My grandfather turned white as a sheet when I told him I had hung around at the demonstration. “Next time you pass by a demonstration, you don’t stop, you walk by as fast as possible, all the while looking away from the crowd and the speakers!” He explained that the secret service was watching these fools who were turning out, recording their every move, and soon there would be consequences—the adults would be fired, the youngsters would have trouble going to university. And he told me the story of my mother’s classmate at the English Language High School, who had stupidly walked into the US Embassy to ask for a good dictionary. It was the early 1970s and the poor sucker had thought that Nixon’s ping-pong diplomacy meant something for Bulgaria. Within a week he was expelled from high school. My grandmother, who was the school secretary at the time, had said his parents’ tearful apologies fell on deaf ears—the expel order had come from high up.
I didn’t take my grandfather’s panicky admonitions seriously. He feared a whole lot of things in life and was always overly cautious. He often called inefficient and disinterested city bureaucrats to demand they send someone to replace missing shaft covers he had seen around town before a small child fell down it to her death. He feared Communist surveillance. As a fourth-grader in the pre-perestroika 1980s, I had foolishly called my grandparents from Todor Zhivkov’s Boyana Residence to tell them excitedly that at Todor Zhivkov’s house, they have bananas and oranges, even though it’s not New Year’s. My grandfather, usually an attentive listener, mumbled, hung up on me, and didn’t pick up again. He also feared that “the Communists” would learn of his pre-1945 friendships with political “undesirables”. It’s a fear that anyone with “mixed” political background felt. My grandfather spent his career as a procurement officer in the Bulgarian People’s Army (the Communist state’s army), much of it as a member of the Communist Party, but before the Communists’ ascent to power, he graduated from the prestigious Commerce Gymnasium, where many of his friends came from families of big industrialists. In the early 1950s, he had a meeting with prison officials to discuss prisoners’ uniforms when a prisoner came in to bring something and my grandfather realized with horror that it was one of his gymnasium classmates. His heart sank and he envisioned how he’d lose his job and might even go to prison himself, but the classmate winked warmly and then pretended not to know him. After that encounter, my grandfather burned all his high school pictures.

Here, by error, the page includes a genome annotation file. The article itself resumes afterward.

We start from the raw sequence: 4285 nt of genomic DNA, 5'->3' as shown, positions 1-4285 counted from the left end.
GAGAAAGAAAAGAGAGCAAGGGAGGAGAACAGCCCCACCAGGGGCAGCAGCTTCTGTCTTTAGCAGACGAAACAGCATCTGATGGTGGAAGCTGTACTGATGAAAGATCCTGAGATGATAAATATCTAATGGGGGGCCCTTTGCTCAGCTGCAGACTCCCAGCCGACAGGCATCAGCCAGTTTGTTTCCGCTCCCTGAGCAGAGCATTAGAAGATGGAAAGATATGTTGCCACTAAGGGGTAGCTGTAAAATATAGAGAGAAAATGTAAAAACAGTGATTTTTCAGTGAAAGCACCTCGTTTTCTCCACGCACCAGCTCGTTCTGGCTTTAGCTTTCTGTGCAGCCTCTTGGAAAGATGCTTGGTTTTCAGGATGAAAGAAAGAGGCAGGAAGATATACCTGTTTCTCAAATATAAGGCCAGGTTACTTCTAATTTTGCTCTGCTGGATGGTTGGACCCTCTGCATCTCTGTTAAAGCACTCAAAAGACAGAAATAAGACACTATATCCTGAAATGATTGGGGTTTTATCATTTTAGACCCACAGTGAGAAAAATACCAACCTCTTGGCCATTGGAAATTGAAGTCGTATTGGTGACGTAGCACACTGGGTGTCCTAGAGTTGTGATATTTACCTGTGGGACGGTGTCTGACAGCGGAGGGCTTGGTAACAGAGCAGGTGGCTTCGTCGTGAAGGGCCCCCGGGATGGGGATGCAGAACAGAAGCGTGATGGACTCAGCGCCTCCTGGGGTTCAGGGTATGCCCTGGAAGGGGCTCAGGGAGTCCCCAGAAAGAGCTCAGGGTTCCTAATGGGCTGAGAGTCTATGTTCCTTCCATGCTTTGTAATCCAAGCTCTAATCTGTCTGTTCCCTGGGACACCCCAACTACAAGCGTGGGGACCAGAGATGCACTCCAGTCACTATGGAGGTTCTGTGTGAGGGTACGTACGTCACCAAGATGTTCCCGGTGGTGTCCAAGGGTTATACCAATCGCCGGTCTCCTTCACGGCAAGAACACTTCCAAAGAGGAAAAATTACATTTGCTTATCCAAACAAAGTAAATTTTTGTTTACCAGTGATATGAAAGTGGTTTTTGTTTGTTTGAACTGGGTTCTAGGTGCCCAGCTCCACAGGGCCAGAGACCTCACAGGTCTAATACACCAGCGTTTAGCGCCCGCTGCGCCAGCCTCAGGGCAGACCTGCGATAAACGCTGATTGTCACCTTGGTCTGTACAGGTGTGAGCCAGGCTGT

I kept thinking that my grandfather would eventually realize that the Communists were not omnipotent and had lost power for good. But he didn’t. During the three-day coup against Gorbachev, he was sure the Bulgarian Communists would stage a comeback as well. When I interned at the Center for International and Strategic Studies in Washington in 1995, where I briefly met Brzesinski and Kissinger, my grandfather was both proud and unnerved. He made me promise I wouldn’t tell anyone in Bulgaria about my studies and internships in the US. “Why do you have to study politics? The Communists won’t let you come back with this degree”. When antigovernment protests broke out in Sofia in the winter of 1997 and the new non-Communist president called elections for the spring, which the Communists seemed well on track to losing, many in Bulgaria were extremely hopeful that the country will turn an important corner. My grandfather, apparently, was worrying that the day of reckoning was close and the Communists would finally reveal the charade and reimpose dictatorship. Unfortunately, he didn’t live to see Bulgaria’s second democratic breakthrough. Maybe he would’ve finally believed it was for real.